Tuesday, July 11, 2006

Doing the Right Thing

by Unknown

From Friday's WSJ:
Poverty Program Gives Points to Do The Right Thing

Consumers earn rewards for flying, for using credit cards and for staying at hotels. For the past year, residents in a low-income neighborhood [in Chicago] have been earning rewards for paying their rent, getting their children to school every day and seeking work.

At one rewards banquet, more than 150 people gathered in a church basement to celebrate and cash in points for prizes. Devant-e and Ireyonna Brown, 10 and 7 years old, rode off on new bicycles with points earned for school attendance and volunteer work. Their mother, Marilyn, walked away with a DVD player, thanks to points earned mostly for attending PTA meetings...

The story then goes on to talk about how incentive programs are politically more palatable than traditional welfare programs. This seems self-evident: using material incentives to induce behavioral change is entirely consistent with the assumption that poverty is caused solely by poor peoples' bad decisions and self-destructive behaviors and values; and hence that all we need to do to eliminate poverty is provide the right incentives. (Besides, how better to guarantee consumers of DVDs and Nike footwear than to hand out DVD players and coupons to the local Sportmart?)

I have to wonder, though, if the proponents of the points-for-performance strategy adopt inventive-based strategies for inducing "the right" behaviors in their own families. I guess I thought that bribery was an unfashionable way of getting kids to do their homework, even in the most free-market of thinkers' households.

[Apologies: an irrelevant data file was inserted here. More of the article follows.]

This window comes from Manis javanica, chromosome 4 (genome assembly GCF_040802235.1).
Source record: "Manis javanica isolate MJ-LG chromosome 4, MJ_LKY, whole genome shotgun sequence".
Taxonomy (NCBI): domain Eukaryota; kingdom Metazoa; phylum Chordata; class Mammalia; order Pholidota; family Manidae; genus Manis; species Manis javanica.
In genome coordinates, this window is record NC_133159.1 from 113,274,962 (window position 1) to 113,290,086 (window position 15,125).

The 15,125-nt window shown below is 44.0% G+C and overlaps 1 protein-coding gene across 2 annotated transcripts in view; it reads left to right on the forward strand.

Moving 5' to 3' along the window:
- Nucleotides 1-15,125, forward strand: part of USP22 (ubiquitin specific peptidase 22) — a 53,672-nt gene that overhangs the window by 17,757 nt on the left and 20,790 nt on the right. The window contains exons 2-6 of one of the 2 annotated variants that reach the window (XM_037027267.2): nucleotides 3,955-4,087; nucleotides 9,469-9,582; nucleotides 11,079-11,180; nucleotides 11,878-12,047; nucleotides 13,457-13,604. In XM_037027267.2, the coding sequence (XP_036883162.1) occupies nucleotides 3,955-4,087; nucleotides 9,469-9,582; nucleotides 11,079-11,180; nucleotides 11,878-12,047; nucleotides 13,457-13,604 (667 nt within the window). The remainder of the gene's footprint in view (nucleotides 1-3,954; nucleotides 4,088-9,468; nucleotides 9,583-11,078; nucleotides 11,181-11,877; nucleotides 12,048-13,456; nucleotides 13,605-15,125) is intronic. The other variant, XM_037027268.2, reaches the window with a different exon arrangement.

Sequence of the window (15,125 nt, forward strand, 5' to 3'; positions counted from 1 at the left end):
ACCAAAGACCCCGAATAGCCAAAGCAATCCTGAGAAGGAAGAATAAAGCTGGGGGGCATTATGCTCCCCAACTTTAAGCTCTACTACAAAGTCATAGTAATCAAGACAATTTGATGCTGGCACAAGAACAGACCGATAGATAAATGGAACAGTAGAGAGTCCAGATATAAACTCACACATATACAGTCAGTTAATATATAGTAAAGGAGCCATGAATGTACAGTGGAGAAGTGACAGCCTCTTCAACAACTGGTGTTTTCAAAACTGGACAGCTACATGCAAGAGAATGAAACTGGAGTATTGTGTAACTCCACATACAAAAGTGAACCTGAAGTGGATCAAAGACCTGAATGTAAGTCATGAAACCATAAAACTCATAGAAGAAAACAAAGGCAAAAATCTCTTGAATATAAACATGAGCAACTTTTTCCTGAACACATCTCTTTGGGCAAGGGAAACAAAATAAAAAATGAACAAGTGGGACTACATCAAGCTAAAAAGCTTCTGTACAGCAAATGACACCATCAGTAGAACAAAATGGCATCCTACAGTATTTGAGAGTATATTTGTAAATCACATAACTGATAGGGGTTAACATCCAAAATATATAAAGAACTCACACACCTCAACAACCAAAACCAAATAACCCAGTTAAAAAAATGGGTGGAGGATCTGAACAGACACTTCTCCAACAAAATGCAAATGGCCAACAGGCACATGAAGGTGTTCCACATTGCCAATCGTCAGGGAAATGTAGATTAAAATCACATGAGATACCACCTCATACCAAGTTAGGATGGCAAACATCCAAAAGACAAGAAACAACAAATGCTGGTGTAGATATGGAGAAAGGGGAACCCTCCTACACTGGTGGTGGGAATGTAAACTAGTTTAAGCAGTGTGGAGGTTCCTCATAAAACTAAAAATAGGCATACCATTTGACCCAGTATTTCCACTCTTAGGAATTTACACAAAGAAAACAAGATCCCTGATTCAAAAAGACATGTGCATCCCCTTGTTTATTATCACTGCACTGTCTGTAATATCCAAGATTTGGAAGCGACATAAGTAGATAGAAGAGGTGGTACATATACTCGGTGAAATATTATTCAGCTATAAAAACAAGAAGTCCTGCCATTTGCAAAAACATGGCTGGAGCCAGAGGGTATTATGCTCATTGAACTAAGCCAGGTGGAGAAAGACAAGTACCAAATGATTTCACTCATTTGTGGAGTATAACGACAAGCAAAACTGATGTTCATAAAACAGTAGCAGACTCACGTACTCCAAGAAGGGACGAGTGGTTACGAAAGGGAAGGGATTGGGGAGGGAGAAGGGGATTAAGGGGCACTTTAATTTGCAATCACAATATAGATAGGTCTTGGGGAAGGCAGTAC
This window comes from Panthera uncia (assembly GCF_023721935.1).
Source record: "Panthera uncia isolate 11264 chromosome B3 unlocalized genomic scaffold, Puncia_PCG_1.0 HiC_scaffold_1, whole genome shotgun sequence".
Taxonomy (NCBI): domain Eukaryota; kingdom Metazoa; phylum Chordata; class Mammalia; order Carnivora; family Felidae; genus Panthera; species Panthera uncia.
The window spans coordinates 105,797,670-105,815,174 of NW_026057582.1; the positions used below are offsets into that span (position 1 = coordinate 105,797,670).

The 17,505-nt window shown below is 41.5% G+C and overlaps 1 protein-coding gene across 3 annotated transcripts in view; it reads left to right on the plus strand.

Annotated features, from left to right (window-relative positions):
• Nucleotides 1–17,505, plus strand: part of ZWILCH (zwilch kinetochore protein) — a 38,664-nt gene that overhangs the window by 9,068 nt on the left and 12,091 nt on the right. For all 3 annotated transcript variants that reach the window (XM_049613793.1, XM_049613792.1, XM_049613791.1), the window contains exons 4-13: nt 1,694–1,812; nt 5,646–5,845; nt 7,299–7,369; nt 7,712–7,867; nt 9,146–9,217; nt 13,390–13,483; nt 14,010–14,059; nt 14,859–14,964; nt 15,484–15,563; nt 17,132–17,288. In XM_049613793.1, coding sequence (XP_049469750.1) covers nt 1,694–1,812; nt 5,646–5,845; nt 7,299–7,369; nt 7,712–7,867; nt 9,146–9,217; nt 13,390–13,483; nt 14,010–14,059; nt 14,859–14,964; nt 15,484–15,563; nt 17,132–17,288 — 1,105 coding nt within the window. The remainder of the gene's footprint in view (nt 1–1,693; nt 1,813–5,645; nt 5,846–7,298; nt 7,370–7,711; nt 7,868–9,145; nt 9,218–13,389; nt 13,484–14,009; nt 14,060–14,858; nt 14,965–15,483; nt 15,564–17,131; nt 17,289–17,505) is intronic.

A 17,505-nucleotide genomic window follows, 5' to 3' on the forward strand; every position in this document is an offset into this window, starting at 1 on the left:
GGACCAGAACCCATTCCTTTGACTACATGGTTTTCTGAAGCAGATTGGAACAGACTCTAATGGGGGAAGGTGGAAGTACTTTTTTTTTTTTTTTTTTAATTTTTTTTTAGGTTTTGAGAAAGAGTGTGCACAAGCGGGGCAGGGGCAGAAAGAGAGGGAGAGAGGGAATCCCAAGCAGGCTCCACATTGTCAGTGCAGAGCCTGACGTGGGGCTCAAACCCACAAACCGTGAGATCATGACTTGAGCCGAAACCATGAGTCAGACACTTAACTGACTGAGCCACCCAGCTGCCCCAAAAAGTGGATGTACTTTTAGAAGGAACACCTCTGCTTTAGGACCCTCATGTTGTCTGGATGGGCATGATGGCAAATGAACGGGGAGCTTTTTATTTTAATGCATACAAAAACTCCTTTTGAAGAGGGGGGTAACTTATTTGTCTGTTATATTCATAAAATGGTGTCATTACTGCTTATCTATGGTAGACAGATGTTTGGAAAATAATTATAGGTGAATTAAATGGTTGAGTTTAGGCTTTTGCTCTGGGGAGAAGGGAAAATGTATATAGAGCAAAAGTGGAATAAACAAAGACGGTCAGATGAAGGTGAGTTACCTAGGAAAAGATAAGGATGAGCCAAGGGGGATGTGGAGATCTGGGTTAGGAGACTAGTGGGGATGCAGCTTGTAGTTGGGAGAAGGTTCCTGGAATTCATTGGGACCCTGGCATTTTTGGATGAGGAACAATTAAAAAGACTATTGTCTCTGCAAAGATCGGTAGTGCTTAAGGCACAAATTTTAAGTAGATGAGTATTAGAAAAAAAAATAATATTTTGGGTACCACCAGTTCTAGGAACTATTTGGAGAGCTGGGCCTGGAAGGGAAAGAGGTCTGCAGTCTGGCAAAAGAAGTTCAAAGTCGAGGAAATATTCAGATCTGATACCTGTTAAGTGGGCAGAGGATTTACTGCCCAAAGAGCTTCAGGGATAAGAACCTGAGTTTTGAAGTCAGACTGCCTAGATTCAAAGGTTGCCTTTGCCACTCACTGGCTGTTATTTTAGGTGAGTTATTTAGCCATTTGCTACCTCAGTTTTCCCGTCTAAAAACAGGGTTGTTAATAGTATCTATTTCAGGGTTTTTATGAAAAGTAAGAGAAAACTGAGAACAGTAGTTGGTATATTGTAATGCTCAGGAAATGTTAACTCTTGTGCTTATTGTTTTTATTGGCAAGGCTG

At any rate, the goal of the points program is to provide a "carrot" for those for whom the "stick" of time-limits on benefits hasn't been effective. Granted, proponents are quick to admit that points programs are not a panacea. Even with this caveat, points programs strike me as highly inefficient, at least for the goal of getting the last of the long-term welfare recipients into the labor force. My understanding from the research on poverty post-welfare reform is that time limits on benefits were relatively effective at getting recipients who had the basic skills to work into the paid labor force (albeit at sub-poverty level wages). The majority of those left behind are unemployed not so much because they lack the incentive to "do the right thing" (i.e., work) but because they lack the basic life skills to find and keep paid employment. In this sense, incentive programs are about 7 years too late.

Not that I don't wish the points programs the best of luck. In this political climate, it seems like any effort to help the poor is to be celebrated.
Comments:
Are the rewards being given tax-free? Or will somehow they be treated as "income" against EITC or ADC?

If the latter--and I trust not--then it's a disincentive to Do the Right Thing.
 
I have to wonder... if the proponents of the points-for-performance strategy adopt inventive-based strategies for inducing "the right" behaviors in their own families. I guess I thought that bribery was an unfashionable way of getting kids to do their homework...

Proponents of the incentive programs would argue that the upper-middle and upper-class kids do get a variety of incentives, material and otherwise, to succeed at school.

I can actually see bikes as being useful -- our old house was on the way from the poor neighborhood to our very economically mixed elementary school, and it was only the poor kids who walked any distance to school.

It would be nice to see the prizes of branded goods at least matched with contributions to a 529-type account.
 
Wasn't there an econ-centered pilot program in NYC to pay kids for their grades? I wonder how that's been working out.
 
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